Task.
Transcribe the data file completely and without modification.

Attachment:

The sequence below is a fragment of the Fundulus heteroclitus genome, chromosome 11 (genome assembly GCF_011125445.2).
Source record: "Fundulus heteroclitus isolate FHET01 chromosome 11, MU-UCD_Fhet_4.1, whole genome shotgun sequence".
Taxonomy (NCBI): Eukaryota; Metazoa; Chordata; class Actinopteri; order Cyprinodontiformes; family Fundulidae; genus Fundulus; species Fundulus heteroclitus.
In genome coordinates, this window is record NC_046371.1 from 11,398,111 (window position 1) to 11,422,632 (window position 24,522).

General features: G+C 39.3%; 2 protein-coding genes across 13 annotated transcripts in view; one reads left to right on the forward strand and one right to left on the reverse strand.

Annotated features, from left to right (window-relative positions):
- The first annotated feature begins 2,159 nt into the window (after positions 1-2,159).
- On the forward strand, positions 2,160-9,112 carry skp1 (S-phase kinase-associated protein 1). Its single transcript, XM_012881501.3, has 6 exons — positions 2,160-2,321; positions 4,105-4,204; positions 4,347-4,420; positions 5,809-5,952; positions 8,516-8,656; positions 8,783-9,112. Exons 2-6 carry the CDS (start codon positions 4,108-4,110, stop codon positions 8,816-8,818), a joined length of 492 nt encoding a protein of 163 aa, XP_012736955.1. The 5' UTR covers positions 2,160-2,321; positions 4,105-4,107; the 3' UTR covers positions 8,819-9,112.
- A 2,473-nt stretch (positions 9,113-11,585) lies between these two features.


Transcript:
The sequence below is a fragment of the Fundulus heteroclitus genome, chromosome 11 (genome assembly GCF_011125445.2).
Source record: "Fundulus heteroclitus isolate FHET01 chromosome 11, MU-UCD_Fhet_4.1, whole genome shotgun sequence".
Taxonomy (NCBI): Eukaryota; Metazoa; Chordata; class Actinopteri; order Cyprinodontiformes; family Fundulidae; genus Fundulus; species Fundulus heteroclitus.
In genome coordinates, this window is record NC_046371.1 from 11,398,111 (window position 1) to 11,422,632 (window position 24,522).

General features: G+C 39.3%; 2 protein-coding genes across 13 annotated transcripts in view; one reads left to right on the forward strand and one right to left on the reverse strand.

Annotated features, from left to right (window-relative positions):
- The first annotated feature begins 2,159 nt into the window (after positions 1-2,159).
- On the forward strand, positions 2,160-9,112 carry skp1 (S-phase kinase-associated protein 1). Its single transcript, XM_012881501.3, has 6 exons — positions 2,160-2,321; positions 4,105-4,204; positions 4,347-4,420; positions 5,809-5,952; positions 8,516-8,656; positions 8,783-9,112. Exons 2-6 carry the CDS (start codon positions 4,108-4,110, stop codon positions 8,816-8,818), a joined length of 492 nt encoding a protein of 163 aa, XP_012736955.1. The 5' UTR covers positions 2,160-2,321; positions 4,105-4,107; the 3' UTR covers positions 8,819-9,112.
- A 2,473-nt stretch (positions 9,113-11,585) lies between these two features.